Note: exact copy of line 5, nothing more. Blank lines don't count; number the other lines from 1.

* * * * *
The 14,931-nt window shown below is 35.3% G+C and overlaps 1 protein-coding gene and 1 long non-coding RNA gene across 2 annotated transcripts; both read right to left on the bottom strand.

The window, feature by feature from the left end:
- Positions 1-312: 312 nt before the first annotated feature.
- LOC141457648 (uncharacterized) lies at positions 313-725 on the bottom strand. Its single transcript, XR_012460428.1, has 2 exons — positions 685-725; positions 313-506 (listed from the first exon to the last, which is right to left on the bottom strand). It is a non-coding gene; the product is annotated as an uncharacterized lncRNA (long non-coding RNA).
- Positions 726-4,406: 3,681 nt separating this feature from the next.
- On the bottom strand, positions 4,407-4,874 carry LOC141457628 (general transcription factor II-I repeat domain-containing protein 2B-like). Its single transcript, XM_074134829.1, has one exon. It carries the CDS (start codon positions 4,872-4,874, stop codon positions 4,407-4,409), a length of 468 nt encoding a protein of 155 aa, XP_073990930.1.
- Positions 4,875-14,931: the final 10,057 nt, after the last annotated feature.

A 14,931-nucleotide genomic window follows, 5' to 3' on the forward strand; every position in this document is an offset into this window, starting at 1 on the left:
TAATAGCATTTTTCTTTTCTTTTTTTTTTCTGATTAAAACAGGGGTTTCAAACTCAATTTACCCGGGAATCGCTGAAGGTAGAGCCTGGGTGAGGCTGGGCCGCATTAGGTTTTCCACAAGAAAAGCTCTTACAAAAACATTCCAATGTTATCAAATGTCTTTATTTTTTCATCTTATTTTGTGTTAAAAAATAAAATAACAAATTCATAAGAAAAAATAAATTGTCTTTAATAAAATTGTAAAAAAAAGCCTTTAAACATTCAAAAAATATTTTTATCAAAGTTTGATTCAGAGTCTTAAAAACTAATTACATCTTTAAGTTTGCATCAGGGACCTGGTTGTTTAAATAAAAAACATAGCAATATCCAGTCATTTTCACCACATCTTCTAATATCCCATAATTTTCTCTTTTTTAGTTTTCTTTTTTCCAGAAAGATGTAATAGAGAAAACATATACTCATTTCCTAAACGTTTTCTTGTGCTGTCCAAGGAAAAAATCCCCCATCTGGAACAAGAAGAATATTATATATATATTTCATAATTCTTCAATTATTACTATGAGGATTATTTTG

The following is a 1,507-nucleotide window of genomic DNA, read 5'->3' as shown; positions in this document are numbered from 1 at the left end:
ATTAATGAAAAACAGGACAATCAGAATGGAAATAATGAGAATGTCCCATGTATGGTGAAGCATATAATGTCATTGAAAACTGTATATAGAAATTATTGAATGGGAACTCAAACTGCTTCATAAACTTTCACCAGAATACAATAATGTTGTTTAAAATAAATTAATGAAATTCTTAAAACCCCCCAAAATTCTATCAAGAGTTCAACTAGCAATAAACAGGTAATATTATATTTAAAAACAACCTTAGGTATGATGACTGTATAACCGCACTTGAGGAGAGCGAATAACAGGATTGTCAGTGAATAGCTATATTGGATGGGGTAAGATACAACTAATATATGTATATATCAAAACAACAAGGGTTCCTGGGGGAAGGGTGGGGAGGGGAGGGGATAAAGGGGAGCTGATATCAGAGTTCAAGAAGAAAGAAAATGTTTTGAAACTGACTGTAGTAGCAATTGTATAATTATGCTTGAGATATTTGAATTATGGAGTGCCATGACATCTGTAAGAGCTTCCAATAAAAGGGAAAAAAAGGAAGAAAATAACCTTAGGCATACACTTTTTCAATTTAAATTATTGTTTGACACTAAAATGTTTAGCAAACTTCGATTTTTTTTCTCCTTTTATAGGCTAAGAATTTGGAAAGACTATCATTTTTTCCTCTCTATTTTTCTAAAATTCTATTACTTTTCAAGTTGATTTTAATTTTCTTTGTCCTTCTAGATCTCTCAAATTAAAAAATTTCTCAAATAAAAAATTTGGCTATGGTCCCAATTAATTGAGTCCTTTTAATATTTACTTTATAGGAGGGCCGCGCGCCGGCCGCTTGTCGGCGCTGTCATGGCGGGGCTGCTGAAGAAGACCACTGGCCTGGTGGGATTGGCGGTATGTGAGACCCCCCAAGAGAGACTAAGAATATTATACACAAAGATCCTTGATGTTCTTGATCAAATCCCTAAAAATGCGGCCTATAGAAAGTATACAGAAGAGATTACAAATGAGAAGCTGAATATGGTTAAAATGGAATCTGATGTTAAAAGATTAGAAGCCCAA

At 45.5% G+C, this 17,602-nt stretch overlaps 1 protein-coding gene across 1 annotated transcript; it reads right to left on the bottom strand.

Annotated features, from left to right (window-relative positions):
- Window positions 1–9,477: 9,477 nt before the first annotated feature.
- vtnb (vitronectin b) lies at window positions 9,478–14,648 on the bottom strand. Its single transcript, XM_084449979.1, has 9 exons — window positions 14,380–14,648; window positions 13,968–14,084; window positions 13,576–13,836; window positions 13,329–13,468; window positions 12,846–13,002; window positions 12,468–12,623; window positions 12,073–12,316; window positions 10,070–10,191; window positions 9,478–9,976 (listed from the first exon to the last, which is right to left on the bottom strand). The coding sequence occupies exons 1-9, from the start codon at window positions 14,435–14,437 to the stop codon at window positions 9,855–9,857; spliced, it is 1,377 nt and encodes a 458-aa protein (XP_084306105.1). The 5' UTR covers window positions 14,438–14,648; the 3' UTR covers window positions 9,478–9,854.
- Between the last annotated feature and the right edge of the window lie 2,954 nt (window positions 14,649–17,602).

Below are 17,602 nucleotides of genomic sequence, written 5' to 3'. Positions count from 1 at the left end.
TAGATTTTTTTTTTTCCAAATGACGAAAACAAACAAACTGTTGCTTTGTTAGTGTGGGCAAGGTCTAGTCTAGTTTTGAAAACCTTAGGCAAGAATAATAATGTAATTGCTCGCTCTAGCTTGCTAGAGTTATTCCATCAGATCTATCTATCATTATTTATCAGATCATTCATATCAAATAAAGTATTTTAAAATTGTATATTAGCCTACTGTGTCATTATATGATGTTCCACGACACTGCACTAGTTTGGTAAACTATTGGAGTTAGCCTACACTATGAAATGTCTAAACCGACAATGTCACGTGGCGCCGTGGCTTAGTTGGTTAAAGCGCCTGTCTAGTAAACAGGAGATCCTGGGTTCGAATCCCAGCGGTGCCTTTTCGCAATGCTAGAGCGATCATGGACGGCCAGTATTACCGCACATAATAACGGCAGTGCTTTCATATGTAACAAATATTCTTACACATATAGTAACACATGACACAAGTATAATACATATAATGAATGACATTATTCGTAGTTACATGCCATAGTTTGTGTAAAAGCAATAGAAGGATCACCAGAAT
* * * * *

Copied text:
- Positions 726-4,406: 3,681 nt separating this feature from the next.